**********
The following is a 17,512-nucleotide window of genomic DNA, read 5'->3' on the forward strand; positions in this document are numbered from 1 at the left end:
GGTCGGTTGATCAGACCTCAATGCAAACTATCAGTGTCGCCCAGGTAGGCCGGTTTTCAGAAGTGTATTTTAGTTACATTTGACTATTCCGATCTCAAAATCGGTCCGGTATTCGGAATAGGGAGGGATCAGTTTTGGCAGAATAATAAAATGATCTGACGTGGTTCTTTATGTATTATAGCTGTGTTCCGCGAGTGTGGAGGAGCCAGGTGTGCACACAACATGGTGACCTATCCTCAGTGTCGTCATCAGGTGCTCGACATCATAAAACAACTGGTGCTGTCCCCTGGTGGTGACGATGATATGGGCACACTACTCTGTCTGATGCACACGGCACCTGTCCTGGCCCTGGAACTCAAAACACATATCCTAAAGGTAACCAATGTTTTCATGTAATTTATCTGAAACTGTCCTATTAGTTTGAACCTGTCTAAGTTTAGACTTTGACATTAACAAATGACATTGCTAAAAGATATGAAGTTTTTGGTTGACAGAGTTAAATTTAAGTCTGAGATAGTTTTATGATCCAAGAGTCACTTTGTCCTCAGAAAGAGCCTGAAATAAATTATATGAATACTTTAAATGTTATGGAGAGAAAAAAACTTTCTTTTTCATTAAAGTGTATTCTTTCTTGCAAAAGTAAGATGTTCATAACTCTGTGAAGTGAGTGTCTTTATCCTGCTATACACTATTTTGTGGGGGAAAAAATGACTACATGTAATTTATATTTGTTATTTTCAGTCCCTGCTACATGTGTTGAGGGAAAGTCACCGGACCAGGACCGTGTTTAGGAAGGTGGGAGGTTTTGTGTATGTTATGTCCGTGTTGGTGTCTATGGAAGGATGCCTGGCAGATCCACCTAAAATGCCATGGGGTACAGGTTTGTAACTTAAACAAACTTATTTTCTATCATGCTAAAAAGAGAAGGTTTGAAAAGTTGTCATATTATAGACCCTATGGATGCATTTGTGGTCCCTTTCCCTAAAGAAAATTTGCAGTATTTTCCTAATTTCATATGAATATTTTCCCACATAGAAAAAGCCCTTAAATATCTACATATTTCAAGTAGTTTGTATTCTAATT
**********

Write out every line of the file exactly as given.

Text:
The following is a 17,512-nucleotide window of genomic DNA, read 5'->3' on the forward strand; positions in this document are numbered from 1 at the left end:
GGTCGGTTGATCAGACCTCAATGCAAACTATCAGTGTCGCCCAGGTAGGCCGGTTTTCAGAAGTGTATTTTAGTTACATTTGACTATTCCGATCTCAAAATCGGTCCGGTATTCGGAATAGGGAGGGATCAGTTTTGGCAGAATAATAAAATGATCTGACGTGGTTCTTTATGTATTATAGCTGTGTTCCGCGAGTGTGGAGGAGCCAGGTGTGCACACAACATGGTGACCTATCCTCAGTGTCGTCATCAGGTGCTCGACATCATAAAACAACTGGTGCTGTCCCCTGGTGGTGACGATGATATGGGCACACTACTCTGTCTGATGCACACGGCACCTGTCCTGGCCCTGGAACTCAAAACACATATCCTAAAGGTAACCAATGTTTTCATGTAATTTATCTGAAACTGTCCTATTAGTTTGAACCTGTCTAAGTTTAGACTTTGACATTAACAAATGACATTGCTAAAAGATATGAAGTTTTTGGTTGACAGAGTTAAATTTAAGTCTGAGATAGTTTTATGATCCAAGAGTCACTTTGTCCTCAGAAAGAGCCTGAAATAAATTATATGAATACTTTAAATGTTATGGAGAGAAAAAAACTTTCTTTTTCATTAAAGTGTATTCTTTCTTGCAAAAGTAAGATGTTCATAACTCTGTGAAGTGAGTGTCTTTATCCTGCTATACACTATTTTGTGGGGGAAAAAATGACTACATGTAATTTATATTTGTTATTTTCAGTCCCTGCTACATGTGTTGAGGGAAAGTCACCGGACCAGGACCGTGTTTAGGAAGGTGGGAGGTTTTGTGTATGTTATGTCCGTGTTGGTGTCTATGGAAGGATGCCTGGCAGATCCACCTAAAATGCCATGGGGTACAGGTTTGTAACTTAAACAAACTTATTTTCTATCATGCTAAAAAGAGAAGGTTTGAAAAGTTGTCATATTATAGACCCTATGGATGCATTTGTGGTCCCTTTCCCTAAAGAAAATTTGCAGTATTTTCCTAATTTCATATGAATATTTTCCCACATAGAAAAAGCCCTTAAATATCTACATATTTCAAGTAGTTTGTATTCTAATT